Vitamin B3 Rich FoodsFoods which are good sources of niacin
Welcome to our page dedicated to niacin, one of the B vitamins. The main purpose of this page is to provide you with a list of niacin rich foods, but we also explain the benefits of this important vitamin, as well as look at the symptoms of deficiency.
What is niacin and why do you need it?
Niacin is a water-soluble B-vitamin, often known as vitamin B3. It is an essential vitamin that plays a part in maintaining energy levels and brain function, as well as processing fat, lowering cholesterol levels and regulating blood sugar levels. Furthermore, it also helps prevent chronic diseases such as heart disease.
It is well regulated by the body and thus overdose is rare and usually only occurs when Niacin is taken as supplements. The current DV for vitamin B3 is 20mg, though there is ongoing discussion about this amongst healthcare professionals, hence the lower levels in the RDI box to the right.
The Institute of Medicine recommends adults do not consume more than 35 milligrams of niacin per day.
RDI Vitamin B3
- 16mg Males over 14
- 14mg Females over 14
- 18mg Pregnant women
- 17mg Breastfeeding women
- 12mg Children 9-13 years
- 8mg Children 4-8 years
- 6mg Toddler 1-3 years
- 4mg Infants 7-12 months
- 2mg Infants 0-6 months
List of Vitamin B3 rich FoodsThe best sources of niacin
Niacin is found in a wide range of foods, and it is also added to a range of foods, notably cereals, upon processing. It is found in protein-rich foods such as meats, nuts and beans, and whole grains. Coffee also contains niacin. Here are some of the foods that contain the highest levels of this nutrient:
Vitamin B3 foods
Foods high in niacin (per 100g)
- Yeast extract – 127.5 mg
- Rice bran – 34.0 mg
- Coffee powder, instant – 28.2 mg
- Peanut butter – 24.6 mg
- Yellowfin tuna (cooked) – 22.1 mg
- Anchovies, canned – 19.9 mg
- Lamb’s liver (cooked) – 16.7 mg
- Chicken breast (cooked) – 14.8 mg
- Mushrooms, shiitake, dried – 14.1 mg
- Peanuts (oil roasted) – 13.8 mg
- Tuna, canned – 13.3 mg
- Seaweed, spirulina – 12.8 mg
- Bacon, cooked – 11.1 mg
- Pork chop, lean (cooked) -10.9 mg
- Venison, cooked – 10.8 mg
- Tomatoes, sundried – 9.1 mg
- Beef, lean rib (cooked) – 9.0 mg
- Sunflower seeds – 8.3 mg
- Mushrooms, portobello (grilled) – 6.3 mg
- Fortified cereals – eg Kelloggs All-bran – 14.8 mg; Kelloggs cornflakes – 17.9 mg
It is interesting to note that some foods, such as corn, release niacin when they are cooked. Before cooking, the niacin in corn cannot be digested by humans.
Vitamin B3 deficiency leads to a condition called pellagra. The symptoms of this condition include diarrheea, dermatitis, dementia, inflammation of the mouth, amnesia and delirium. If the condition is severe and left untreated it can lead to death.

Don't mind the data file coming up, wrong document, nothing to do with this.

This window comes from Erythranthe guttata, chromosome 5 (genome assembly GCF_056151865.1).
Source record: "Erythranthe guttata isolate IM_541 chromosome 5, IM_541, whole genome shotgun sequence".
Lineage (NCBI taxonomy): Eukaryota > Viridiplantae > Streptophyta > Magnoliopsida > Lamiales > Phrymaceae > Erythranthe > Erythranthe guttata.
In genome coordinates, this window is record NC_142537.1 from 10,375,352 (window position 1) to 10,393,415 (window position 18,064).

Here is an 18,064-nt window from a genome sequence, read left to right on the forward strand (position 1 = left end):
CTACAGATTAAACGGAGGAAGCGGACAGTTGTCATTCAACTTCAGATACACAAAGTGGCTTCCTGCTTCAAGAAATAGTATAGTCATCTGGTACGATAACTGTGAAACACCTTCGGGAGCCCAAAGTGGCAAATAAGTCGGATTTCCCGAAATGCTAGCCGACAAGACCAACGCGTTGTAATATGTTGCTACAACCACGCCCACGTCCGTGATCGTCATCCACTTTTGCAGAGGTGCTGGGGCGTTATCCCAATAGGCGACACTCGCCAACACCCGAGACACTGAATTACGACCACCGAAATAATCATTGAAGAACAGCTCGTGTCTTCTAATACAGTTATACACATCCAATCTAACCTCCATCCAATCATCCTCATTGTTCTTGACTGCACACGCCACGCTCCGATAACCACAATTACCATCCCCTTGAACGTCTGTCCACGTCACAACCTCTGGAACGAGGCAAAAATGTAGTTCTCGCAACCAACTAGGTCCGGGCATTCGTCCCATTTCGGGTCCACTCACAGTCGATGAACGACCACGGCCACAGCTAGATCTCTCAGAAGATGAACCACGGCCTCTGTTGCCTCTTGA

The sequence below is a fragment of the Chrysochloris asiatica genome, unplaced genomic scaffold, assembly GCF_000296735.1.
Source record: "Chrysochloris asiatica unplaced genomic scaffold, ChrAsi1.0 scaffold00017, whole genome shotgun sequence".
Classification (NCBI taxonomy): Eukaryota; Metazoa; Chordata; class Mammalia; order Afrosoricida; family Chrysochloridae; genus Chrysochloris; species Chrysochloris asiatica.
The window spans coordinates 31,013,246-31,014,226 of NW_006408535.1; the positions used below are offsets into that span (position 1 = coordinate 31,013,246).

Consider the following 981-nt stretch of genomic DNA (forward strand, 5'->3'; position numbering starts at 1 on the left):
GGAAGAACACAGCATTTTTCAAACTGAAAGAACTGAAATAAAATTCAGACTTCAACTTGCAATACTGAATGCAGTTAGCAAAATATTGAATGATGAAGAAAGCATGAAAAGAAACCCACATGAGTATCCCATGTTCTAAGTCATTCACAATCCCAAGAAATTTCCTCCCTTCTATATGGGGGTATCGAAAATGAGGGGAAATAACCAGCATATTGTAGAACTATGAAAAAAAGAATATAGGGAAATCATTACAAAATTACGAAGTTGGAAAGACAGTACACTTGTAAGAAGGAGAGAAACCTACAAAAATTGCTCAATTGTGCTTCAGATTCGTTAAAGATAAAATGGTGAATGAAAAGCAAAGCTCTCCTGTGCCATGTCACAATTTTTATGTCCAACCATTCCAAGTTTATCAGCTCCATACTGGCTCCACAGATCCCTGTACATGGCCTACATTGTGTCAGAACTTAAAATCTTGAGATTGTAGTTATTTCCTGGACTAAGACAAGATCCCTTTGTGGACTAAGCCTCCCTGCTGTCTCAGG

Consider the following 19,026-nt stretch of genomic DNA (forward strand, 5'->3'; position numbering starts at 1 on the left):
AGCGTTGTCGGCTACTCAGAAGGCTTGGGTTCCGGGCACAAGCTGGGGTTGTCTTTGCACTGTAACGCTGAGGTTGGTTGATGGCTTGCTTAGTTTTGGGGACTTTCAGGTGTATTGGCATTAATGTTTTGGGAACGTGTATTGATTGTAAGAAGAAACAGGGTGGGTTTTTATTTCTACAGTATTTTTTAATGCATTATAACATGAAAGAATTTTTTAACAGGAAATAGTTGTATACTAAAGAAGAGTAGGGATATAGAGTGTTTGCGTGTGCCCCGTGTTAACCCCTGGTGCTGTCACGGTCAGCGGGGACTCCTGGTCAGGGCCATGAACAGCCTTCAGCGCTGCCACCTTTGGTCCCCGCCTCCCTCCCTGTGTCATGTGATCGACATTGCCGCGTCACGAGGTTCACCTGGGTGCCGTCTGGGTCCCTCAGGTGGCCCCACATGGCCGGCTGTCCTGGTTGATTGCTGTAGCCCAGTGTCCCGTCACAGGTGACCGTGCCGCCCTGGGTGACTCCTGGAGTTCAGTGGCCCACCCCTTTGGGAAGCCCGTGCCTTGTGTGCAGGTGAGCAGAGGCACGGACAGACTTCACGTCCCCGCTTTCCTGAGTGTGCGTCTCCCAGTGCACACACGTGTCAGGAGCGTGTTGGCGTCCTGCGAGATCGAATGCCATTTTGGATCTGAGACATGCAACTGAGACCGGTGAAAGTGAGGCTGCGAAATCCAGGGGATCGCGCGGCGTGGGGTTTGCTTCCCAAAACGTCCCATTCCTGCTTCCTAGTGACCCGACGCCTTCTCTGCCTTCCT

However, the symptoms of less severe niacin deficiency include:
- poor concentration
- physical and mental fatigue
Benefits of niacin
Vitamin B3 plays an important role in the metabolism of carbohydrates, fats and proteins. It helps to convert these macronutrients into glucose, fatty acids and amino acids; smaller molecules which are useable forms of energy for your body. It is important to make sure you have an adequate supply of niacin so you can ensure your optimum metabolism of these nutrients to aid in maintaining your energy levels.
Other benefits of this nutrient include:
- plays a role in the formation of red blood cells and skin cells
- helps maintain your central nervous system and brain function
- assists functions of the digestive system
- balances the hormone levels within the body
- according to the Linus Pauling institute it may help lower bad cholesterol and triglyceride levels and increase levels of good cholesterol
- helps regulate sex hormones
- may help prevent dementia and Alzheimers, and reduce the rate of age-related cognitive decline
- evidence that it helps reduce atherosclerosis, or hardening of the arteries
Too much of this vitamin (upwards of 150mg per day) can cause something called “niacin flush” which makes the skin on the chest and face turn red. This is harmless but uncomfortable. Niacin can also cause stomach upsets and diarrhoea, and for this reason if you are taking supplements it is recommended you take them with food to minimise the chances of this happening.
While B3 can be used as a treatment for high cholesterol, it is important that this is ONLY done under medical supervision. High doses of this nutrient (greater than 500 mg per day) can cause liver problems, stomach ulcers, low blood pressure, changes to heart rhythm, and other serious side effects. Therefore it is essential that you don’t try to treat this condition yourself with over-the-counter niacin supplements.